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Posts Tagged ‘Motz’

The Fourth Circuit held yesterday that bail bondsmen are not entitled to qualified immunity. Judge Diaz wrote the opinion for the court in Gregg v. Ham, in which Judge Niemeyer and Judge Motz joined.

The appeal came from a jury verdict in favor of a disabled woman whose home was invaded by bail bondsmen in search of a fugitive who had passed through her property a couple days earlier (when fleeing a chase). Given the facts of the case, it may be that the bail bondsman would not have been entitled to qualified immunity even if eligible for it, but the appeals court held categorically that bail bondsmen are not entitled to qualified immunity.

(Although it makes no difference to the outcome here, a cautionary note is in order with respect to the opinion’s description of qualified immunity analysis. Relying on the Fourth Circuit’s en banc decision last year in Henry v. Purnell, the opinion states that “[t]he defense of qualified immunity involves a two-step procedure “that asks first whether a constitutional violation occurred and second whether the right violated was clearly established.” This formulation leaves out the Supreme Court’s holding in Pearson v. Callahan that courts are not bound to apply these two steps sequentially.)

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The Fourth Circuit today joined the Seventh and Eighth Circuits in their split from the Ninth Circuit over the correct application of Georgia v. Randolph, 547 U.S. 103 (2006), in a situation in which consent to search a shared home was given by one person with authority to consent in the absence of another individual who had previously refused consent. Compare United States v. Henderson, 536 F.3d 776 (7th Cir. 2008) (requiring physical presence of objecting co-tenant), and United States v. Hudspeth, 518 F.3d 954 (8th Cir. 2008) (en banc) (same), with United States v. Murphy, 516 F.3d 1117, 1125 (9th Cir. 2008) (allowing prior co-tenant’s refusal to operate even in the absence of continuing physical presence).  The court also upheld the federal anti-stalking statute, 18 U.S.C. § 2261A(2)(A), against a vagueness challenge. Judge Wilkinson wrote the opinion for the court in United States v. Shrader, which was joined in by Judge Motz and Judge Shedd.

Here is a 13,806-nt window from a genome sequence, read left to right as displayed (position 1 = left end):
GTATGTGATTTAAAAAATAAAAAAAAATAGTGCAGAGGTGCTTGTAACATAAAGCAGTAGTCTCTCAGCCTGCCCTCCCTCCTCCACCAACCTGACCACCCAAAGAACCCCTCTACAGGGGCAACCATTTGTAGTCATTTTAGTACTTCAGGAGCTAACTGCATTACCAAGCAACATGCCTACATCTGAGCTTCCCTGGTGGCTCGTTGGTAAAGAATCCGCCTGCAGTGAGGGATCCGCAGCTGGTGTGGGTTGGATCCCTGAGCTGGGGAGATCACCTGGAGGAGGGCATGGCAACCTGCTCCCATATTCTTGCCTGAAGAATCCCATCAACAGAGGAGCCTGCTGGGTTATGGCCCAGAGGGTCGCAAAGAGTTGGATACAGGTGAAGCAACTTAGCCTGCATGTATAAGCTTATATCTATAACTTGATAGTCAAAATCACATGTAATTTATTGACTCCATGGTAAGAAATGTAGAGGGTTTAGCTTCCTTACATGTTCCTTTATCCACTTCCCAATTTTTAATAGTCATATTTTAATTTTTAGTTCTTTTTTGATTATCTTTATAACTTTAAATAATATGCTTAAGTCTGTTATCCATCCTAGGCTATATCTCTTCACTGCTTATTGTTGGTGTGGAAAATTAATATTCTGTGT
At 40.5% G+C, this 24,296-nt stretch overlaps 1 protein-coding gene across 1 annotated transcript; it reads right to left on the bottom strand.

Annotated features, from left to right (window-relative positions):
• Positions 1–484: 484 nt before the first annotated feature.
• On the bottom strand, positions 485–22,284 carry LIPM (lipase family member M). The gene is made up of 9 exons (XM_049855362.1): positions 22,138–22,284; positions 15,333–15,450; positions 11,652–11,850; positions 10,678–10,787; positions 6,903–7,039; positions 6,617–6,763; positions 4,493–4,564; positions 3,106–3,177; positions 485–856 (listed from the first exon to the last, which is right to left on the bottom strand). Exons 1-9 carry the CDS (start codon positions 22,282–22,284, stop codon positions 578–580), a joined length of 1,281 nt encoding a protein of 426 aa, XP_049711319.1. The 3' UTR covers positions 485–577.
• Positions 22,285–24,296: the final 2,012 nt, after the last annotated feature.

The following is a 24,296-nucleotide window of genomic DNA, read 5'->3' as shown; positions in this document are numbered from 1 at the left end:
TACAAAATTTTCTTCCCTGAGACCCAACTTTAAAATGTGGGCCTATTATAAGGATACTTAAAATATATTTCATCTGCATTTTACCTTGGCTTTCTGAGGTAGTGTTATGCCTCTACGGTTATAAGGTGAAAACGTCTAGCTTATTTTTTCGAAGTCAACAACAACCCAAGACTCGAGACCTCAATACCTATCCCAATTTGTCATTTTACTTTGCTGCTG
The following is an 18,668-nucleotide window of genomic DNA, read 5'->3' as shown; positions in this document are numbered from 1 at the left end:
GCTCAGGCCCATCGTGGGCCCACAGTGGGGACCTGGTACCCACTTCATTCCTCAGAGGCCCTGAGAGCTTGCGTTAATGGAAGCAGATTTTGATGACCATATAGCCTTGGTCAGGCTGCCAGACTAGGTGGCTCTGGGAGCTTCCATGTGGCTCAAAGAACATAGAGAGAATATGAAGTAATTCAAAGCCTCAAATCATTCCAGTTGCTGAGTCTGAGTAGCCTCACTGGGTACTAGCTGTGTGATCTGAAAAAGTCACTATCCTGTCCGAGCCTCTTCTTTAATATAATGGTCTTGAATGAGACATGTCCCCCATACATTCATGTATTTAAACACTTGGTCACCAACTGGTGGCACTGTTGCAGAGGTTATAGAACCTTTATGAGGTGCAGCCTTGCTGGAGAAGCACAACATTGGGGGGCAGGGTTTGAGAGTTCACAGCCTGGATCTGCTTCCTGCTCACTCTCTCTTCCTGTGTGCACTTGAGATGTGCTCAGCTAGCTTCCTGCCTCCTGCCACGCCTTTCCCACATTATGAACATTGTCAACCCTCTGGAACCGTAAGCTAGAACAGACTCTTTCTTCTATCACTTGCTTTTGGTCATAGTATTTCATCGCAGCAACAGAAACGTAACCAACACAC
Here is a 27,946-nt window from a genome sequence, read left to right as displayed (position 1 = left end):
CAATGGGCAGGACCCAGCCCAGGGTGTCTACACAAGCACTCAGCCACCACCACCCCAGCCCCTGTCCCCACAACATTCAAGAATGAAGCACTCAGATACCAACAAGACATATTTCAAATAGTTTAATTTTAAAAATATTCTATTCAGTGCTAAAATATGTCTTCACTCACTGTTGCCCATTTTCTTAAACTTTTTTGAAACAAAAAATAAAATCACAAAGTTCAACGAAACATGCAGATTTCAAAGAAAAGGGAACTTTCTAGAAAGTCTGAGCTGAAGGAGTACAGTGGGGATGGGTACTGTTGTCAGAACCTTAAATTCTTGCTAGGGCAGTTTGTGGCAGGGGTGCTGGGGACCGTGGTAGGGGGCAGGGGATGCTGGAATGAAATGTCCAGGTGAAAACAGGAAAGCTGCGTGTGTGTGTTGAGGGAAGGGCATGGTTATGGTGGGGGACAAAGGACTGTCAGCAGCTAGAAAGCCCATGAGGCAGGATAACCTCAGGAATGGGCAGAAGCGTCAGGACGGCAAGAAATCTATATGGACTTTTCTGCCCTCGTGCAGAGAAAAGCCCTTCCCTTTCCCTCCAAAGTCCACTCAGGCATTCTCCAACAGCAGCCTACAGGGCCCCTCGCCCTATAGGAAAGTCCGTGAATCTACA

With respect to the circuit split over Georgia v. Randolph, the opinion states that the Ninth Circuit’s approach of allowing refusal to operate even in the absence of the objecting co-tenant raises practical problems:

How broadly is constructive knowledge of a suspect’s prior refusal to consent to be imputed to other officers? Must a suspect expressly indicate that he has changed his mind in the future, or may that be assessed from the totality of the circumstances? Is there some point at which the passage of time renders a prior objection inoperative? The Murphy interpretation of Randolph would involve courts in such questions, diverting attention from the basic social expectations that underlie not only the opinion in Randolph, but the larger corpus of Fourth Amendment jurisprudence. Careful observance of the requirement that an objecting cotenant be physically present thus not only shows fealty to the Supreme Court’s precedent, but also focuses police and courts on the customary norms that form the basis for this area of law.

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The Fourth Circuit has certified two questions to the Virginia Supreme Court.

One certified question involves the interpretation of a homeowners insurance policy under Virginia law:

For purposes of interpreting an “all risk” homeowners insurance policy, is any damage resulting from [the covered home’s] drywall unambiguously excluded from coverage under the policy because it is loss caused by: (a) “mechanical breakdown, latent defect, inherent vice, or any quality in property that causes it to damage itself”; (b) “faulty, inadequate, or defective materials”; (c) “rust or other corrosion”; or (d) “pollutants,” where pollutant is defined as “any solid, liquid, gaseous or thermal irritant or contaminant, including smoke, vapor, soot, fumes, acids, alkalis, chemicals and waste”?

The per curiam unpublished certification order in Travco Insurance Company v. Ward was entered by a panel consisting of Judge Shedd, Judge Wynn, and Senior Sixth Circuit Judge Keith. The panel heard oral arguments on September 20, 2011. The court’s reasoning with respect to certification is not that extensive for the amount of time that this appeal has been pending.

The other certified question arises out of the employment context:

Does Virginia law recognize a common law tort claim of wrongful discharge in violation of established public policy against an individual who was not the plaintiff’s actual employer, such as a supervisor or manager, but who participated in the wrongful firing of the plaintiff?